Friday, October 14, 2011

Vessel Artists

  Just stumbled on this website and had to share with you all

Amazing artistic vessels!!!

I am struck in particular by the twined bird made by Ann Coddington Rast. I'm very tempted to copy that design to learn from it

I googled a few of the artsits from that website and found more wonderful things!!

Nancy Moore Bess

Ann Coddington Rast


I'm working on a little twined basket right now, should be finished in the next few days. My basket is so very sad looking when held up next to the works of these amazing artists, still I love it:)

I wonder often lately, how does one become such an amazing artist with such skill and such a body of work?  Is it a matter of time put in? Years they have worked their craft? Where does such skill come from?

I'd love to do amazing works like that and I would love to do gallery quality work. I just have no idea how one even get's that good!!

Love to hear your thoughts on that!!


  1. I think it's a matter of practicing a lot and constantly seeking to refine your technique. My friend John Penning, who is a wire artist, practiced 12 hours a day when he first started out.

    I think he was retired at the time, though. I doubt most people have room for 12 hours of practice time! ;)

  2. Amazing websites. I can see you twining the bird. The copper vessel also struck me. I spend a lot of time creating divided between my jewelry and baskets. Maybe if I spent a lot of time doing the same technique over and over I would reach a level of mastery. Years?? yet I too have put years in creating. I think a lot comes from exploring creativity, in whatever form, from an early age or growing up in a creative environment. Small town Iowa was not.. Maybe from the soul...all combined?? I don't know.

    Looking forward to seeing your vessel.

  3. Wow! I would be hard pressed to pick a favorite vessel, they are all so amazing! But, I do love the Petal Bowl. Thank you for the links!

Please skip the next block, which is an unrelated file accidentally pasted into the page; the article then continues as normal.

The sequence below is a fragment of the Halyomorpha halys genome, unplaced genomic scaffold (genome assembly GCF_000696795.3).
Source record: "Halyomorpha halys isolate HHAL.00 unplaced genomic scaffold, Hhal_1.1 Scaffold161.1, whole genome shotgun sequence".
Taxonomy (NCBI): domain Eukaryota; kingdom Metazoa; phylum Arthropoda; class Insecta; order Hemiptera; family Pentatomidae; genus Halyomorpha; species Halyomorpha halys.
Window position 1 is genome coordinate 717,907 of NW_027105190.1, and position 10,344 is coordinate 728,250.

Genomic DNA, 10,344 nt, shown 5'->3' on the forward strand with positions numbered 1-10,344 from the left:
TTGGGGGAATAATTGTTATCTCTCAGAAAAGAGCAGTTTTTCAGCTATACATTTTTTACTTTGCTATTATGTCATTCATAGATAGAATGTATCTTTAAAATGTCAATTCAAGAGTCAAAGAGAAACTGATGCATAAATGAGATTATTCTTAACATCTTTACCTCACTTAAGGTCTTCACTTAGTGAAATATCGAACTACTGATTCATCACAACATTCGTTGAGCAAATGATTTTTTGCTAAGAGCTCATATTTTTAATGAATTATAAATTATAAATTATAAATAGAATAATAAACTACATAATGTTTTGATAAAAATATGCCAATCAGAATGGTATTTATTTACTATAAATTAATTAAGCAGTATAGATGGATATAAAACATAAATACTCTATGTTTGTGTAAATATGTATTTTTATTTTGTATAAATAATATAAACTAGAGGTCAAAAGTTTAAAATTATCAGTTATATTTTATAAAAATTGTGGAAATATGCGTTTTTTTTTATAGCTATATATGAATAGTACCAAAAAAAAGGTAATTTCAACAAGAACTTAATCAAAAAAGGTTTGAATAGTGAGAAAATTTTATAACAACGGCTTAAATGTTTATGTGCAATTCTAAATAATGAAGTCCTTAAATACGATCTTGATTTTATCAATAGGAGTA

I think being as talented as you describe is part genetic, part environment, part drive. I really believe we are ALL good at something. I believe environment uncovers that God given talent and drive perfects it. :)

    You know, there are people who think of YOU as being on a path to perfection in your work, myself included. :)

    I, too, am looking forward to your vessel.

    (Ach! Such a question! I could write all day! Great food for thought.)

  4. Wanted to add, I totally agree with Tela in believing you are on the path to perfection in your work and pretty close to achieving it. Look at your gorgeous woven pieces, to me, they are outstanding. Be gentle with yourself, my friend.

  5. Great links Mary. I know you will not agree with me when I say that I think your work is as gorgeous as theirs. In fact in some cases, I like yours more. And I'm not being a biased friend. I guess we all have different likes and dislikes, and this is where this arises from. Even though in my spiritual beliefs I might be a bit "out there", in my artistic tastes and jewelry tastes, I am not very drawn towards the "very out there" pieces. To me the question is always -- will I wear it, will I buy it, will I display it?

    What you make, I will wear without hesitation. And if its not meant to be worn, I will display in my living room very happily. The pieces are gorgeous, each wire placed very carefully and perfectly. I know that these pieces when worn will elicit responses like, "Oh wow! Where did you get this? Never seen anything like this! So beautiful!!" etc. I know that some of the vessels you made were not *meant* to be worn, but even they can be worn.

    Basically what I am saying is, if I were to pick a piece to buy for myself from all these links and yours, I will most likely pick your piece. Again...I'm not being biased. I am just talking about my own likes and dislikes, and I prefer your work :-)). Love you!

  6. These comments delighted me. Everyone has put forth such wonderfully complex thoughts on this subject!